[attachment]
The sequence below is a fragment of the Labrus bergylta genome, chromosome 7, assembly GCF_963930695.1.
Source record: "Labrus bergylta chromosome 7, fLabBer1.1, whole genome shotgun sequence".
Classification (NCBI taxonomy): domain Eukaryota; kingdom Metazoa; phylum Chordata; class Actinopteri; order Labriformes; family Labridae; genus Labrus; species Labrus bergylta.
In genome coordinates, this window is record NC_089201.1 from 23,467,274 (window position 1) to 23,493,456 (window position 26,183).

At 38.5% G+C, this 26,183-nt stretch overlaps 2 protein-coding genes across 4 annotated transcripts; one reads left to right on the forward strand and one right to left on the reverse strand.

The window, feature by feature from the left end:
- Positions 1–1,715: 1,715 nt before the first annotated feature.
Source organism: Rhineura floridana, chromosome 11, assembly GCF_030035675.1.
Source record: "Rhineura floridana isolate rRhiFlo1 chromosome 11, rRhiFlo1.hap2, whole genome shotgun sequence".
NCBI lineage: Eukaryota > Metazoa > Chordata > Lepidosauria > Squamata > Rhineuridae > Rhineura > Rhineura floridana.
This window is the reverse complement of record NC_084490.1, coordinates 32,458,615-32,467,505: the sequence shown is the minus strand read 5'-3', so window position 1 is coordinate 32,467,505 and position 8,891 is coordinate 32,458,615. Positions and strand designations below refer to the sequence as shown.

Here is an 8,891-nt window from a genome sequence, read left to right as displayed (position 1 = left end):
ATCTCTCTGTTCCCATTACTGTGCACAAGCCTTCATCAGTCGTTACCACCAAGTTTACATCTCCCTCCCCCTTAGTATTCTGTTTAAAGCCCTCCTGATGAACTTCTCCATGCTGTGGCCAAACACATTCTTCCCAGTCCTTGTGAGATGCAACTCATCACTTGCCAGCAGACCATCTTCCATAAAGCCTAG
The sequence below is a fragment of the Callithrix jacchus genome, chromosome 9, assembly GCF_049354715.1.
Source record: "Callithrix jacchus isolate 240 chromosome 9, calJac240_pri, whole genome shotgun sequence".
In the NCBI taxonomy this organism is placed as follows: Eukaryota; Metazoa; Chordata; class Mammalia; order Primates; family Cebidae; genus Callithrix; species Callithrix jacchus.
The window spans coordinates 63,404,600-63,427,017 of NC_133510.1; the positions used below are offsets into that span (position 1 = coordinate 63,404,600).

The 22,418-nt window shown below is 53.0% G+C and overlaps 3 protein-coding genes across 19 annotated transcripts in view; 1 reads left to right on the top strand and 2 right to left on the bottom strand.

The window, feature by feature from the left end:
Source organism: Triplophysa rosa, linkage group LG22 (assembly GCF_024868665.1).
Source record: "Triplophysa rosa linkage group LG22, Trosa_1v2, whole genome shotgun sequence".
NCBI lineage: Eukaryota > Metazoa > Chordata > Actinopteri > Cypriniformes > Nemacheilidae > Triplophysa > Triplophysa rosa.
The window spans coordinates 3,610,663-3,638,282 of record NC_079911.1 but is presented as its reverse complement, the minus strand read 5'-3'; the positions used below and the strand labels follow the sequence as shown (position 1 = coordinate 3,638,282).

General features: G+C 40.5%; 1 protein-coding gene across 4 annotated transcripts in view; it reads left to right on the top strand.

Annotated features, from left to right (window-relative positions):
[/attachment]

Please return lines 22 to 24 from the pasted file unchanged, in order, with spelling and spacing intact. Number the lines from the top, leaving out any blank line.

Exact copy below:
NCBI lineage: Eukaryota > Metazoa > Chordata > Actinopteri > Cypriniformes > Nemacheilidae > Triplophysa > Triplophysa rosa.
The window spans coordinates 3,610,663-3,638,282 of record NC_079911.1 but is presented as its reverse complement, the minus strand read 5'-3'; the positions used below and the strand labels follow the sequence as shown (position 1 = coordinate 3,638,282).

General features: G+C 40.5%; 1 protein-coding gene across 4 annotated transcripts in view; it reads left to right on the top strand.